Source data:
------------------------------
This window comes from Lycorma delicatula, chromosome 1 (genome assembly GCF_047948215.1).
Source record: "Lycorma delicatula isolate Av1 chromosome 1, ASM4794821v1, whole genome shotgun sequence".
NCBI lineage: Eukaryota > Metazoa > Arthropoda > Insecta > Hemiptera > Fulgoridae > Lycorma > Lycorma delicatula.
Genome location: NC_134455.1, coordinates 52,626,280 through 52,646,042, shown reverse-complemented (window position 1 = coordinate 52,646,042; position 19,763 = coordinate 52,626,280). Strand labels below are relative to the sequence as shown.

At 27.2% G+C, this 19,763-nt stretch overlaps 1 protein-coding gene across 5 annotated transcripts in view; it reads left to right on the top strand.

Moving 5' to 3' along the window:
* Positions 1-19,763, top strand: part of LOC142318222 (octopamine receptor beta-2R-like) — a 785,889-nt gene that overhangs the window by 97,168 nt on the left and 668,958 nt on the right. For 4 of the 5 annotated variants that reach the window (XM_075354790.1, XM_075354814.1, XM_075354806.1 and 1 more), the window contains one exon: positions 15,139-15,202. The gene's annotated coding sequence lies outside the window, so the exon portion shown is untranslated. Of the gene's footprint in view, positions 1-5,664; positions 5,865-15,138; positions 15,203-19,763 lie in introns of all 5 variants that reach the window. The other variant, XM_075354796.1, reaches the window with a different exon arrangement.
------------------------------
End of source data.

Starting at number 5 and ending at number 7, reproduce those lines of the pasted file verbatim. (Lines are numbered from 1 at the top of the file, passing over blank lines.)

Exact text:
At 27.2% G+C, this 19,763-nt stretch overlaps 1 protein-coding gene across 5 annotated transcripts in view; it reads left to right on the top strand.

Moving 5' to 3' along the window:
* Positions 1-19,763, top strand: part of LOC142318222 (octopamine receptor beta-2R-like) — a 785,889-nt gene that overhangs the window by 97,168 nt on the left and 668,958 nt on the right. For 4 of the 5 annotated variants that reach the window (XM_075354790.1, XM_075354814.1, XM_075354806.1 and 1 more), the window contains one exon: positions 15,139-15,202. The gene's annotated coding sequence lies outside the window, so the exon portion shown is untranslated. Of the gene's footprint in view, positions 1-5,664; positions 5,865-15,138; positions 15,203-19,763 lie in introns of all 5 variants that reach the window. The other variant, XM_075354796.1, reaches the window with a different exon arrangement.